This relates to: rain. So I went up past the highest level of haram on the haramometer the other day when I came to school wearing a long white skirt and a tank top, covered with a scarf. “Not too haram,” you say? Well. . . I went on a walk. And on this walk, it began to rain. I should probably also mention that my underwear was pink striped. And… white gets see-through with rain. But then again, so did my scarf. Oh, and the tank top under my scarf? Too big, so it kept falling below my bra. So I’m with my friend, walking towards the archeology museum in the pouring rain, haram to the umpteenth degree. And we got lost. So we are walking around aimlessly, dripping wet and totally conspicuous, and we found this security guard. He had no idea what archeology was, however he did point us to the Museum of Modern Art. So, in the pouring rain, we entered the grounds. It’s really cool – it’s totally free, and there is a lot of art on the grounds as well, which was gorgeous in the rain. So my second friend is this man. . . that’s all.
3. Creepy archeology man, Souissi, Rabat
I really wish I had the picture to illustrate this story. I will put it up later. Basically, I was asked to return to this museum at night so I could drink Moroccan whiskey (read: mint tea), and if I came with my makeup done and perfume on I could take all of the jewelry in the case, because the man “loved women from the tips of their toes to their hair, and how they smell.” He kept explaining that he was like Bacchus, and kept stroking my arm. I cut that off when he tried to go for my necklace, and explained that I was engaged. But, was it to a white man with whom I’d have “beautiful blond children” or an African man who would “give me strong children who play sports”? The world may never know.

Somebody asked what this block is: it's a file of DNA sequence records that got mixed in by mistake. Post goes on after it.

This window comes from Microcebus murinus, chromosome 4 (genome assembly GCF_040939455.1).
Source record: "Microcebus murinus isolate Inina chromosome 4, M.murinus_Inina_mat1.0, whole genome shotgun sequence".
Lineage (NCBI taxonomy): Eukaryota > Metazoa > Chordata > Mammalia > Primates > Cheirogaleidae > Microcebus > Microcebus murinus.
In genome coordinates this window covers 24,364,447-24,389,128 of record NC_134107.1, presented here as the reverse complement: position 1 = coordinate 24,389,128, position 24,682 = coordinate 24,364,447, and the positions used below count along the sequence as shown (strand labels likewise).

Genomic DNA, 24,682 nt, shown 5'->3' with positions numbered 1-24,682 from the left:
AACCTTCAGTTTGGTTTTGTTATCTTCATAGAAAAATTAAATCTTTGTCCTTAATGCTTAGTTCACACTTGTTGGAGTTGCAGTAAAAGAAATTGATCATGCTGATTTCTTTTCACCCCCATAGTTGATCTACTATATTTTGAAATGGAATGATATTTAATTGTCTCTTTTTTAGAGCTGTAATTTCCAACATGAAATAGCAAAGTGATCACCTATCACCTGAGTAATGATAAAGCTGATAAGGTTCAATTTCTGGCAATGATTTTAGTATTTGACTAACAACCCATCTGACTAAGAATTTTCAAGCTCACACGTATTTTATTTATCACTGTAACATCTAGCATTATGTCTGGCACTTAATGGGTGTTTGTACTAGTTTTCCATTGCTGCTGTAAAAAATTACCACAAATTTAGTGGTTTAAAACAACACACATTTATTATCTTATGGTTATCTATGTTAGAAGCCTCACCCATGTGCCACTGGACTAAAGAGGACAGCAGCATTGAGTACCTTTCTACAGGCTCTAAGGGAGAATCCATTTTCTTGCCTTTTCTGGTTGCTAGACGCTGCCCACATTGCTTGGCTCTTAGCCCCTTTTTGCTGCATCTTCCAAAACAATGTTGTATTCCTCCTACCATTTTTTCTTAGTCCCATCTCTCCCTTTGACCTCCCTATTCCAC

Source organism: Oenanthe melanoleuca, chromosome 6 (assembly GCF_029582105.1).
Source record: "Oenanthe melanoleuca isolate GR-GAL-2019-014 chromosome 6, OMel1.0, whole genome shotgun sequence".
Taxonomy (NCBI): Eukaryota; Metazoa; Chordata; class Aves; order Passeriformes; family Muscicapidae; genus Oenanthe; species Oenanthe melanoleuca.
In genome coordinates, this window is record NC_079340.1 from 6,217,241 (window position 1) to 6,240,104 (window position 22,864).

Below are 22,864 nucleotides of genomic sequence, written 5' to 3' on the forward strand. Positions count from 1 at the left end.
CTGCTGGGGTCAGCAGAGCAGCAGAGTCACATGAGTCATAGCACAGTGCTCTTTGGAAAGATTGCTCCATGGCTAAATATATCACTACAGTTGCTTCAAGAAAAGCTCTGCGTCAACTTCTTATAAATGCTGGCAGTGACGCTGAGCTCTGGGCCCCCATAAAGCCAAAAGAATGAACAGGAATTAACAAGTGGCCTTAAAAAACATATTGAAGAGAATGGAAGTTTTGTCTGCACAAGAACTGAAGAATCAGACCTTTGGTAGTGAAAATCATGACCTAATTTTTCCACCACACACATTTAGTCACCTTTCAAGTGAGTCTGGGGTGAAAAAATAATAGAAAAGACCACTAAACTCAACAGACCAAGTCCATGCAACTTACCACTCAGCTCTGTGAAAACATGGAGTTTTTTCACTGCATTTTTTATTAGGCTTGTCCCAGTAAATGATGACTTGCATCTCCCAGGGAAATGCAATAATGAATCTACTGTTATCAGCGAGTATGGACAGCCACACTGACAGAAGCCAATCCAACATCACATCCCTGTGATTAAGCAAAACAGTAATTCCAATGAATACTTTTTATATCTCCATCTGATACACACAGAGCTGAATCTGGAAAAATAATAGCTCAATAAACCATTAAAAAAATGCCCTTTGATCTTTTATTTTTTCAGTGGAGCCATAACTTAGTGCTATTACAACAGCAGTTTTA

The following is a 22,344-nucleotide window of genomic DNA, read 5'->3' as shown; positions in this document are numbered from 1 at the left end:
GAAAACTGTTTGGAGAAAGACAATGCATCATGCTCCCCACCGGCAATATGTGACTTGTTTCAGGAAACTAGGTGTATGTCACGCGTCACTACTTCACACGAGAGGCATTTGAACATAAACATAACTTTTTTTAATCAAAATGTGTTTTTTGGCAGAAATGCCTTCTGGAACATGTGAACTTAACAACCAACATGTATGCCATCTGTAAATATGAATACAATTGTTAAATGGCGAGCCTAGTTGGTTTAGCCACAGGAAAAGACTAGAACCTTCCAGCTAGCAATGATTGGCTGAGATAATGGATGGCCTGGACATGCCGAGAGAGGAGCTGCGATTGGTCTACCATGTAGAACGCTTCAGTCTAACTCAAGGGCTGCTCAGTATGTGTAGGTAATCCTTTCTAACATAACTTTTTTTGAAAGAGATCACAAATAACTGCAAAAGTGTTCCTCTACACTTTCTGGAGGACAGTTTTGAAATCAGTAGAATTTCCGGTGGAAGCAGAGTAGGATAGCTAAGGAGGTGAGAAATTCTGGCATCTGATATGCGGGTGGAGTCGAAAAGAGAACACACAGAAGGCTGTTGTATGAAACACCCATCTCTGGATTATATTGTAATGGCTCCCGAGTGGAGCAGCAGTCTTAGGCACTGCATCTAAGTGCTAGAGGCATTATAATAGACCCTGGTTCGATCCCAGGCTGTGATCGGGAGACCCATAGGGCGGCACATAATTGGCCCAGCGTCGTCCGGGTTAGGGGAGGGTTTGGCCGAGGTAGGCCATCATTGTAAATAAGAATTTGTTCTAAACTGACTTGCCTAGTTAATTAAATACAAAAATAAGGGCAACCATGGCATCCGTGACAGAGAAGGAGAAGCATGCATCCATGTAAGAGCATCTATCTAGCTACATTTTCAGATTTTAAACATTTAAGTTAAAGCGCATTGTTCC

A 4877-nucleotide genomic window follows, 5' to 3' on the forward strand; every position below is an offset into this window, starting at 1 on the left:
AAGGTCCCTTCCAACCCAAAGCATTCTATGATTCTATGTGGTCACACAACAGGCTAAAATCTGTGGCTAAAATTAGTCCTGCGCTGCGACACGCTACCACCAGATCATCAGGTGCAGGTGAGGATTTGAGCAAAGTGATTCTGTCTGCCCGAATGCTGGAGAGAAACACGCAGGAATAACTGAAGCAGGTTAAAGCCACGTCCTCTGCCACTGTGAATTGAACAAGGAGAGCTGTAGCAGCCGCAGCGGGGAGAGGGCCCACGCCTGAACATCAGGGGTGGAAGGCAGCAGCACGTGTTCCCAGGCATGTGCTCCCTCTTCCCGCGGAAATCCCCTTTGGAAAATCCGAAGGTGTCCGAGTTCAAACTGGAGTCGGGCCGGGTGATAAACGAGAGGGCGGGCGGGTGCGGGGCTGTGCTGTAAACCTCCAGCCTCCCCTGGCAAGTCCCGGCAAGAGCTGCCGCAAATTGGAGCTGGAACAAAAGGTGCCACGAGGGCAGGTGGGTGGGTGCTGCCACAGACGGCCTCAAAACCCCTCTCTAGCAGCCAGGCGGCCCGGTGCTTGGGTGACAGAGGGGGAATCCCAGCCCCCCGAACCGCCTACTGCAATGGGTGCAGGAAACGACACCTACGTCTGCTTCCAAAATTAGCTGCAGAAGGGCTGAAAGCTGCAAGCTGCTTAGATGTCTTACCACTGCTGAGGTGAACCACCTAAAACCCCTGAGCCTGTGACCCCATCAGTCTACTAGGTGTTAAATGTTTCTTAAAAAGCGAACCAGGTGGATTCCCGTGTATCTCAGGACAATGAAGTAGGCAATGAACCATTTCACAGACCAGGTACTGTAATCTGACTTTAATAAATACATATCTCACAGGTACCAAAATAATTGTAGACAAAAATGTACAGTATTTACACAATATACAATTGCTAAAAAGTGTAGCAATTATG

I can’t complain, because not only did I receive a free tour, but could take photos despite their being forbidden, and could touch anything I wanted. This included the nude statue, whose “equipment” I was urged to “touch, to familiarize myself.” He also took a picture with my friend (un-groped as of yet), saying that he and she together were “café au lait.” This was the funniest experience of my life, total invasion of personal space aside. He told me to bring my fiancé back next time I come, and I might actually have to find one just to do so. Mike Linshi – I based my fictional fiancé on you. Be proud; you were the model. Never forget.
4. Taxi drivers, all over Morocco
I’m starting to create really clever responses to sketchy men – who tend to drive taxis. I am jetting all over in taxis by myself, which makes for interesting rides and I need to bring the variety sometimes. However, I met this awesome man who was from Agadir in this cab ride, though, named Said, and he sort of cancelled out all of the taxi drivers who have told me that they are going to drive by my house often so that they can pick me up, and marry me.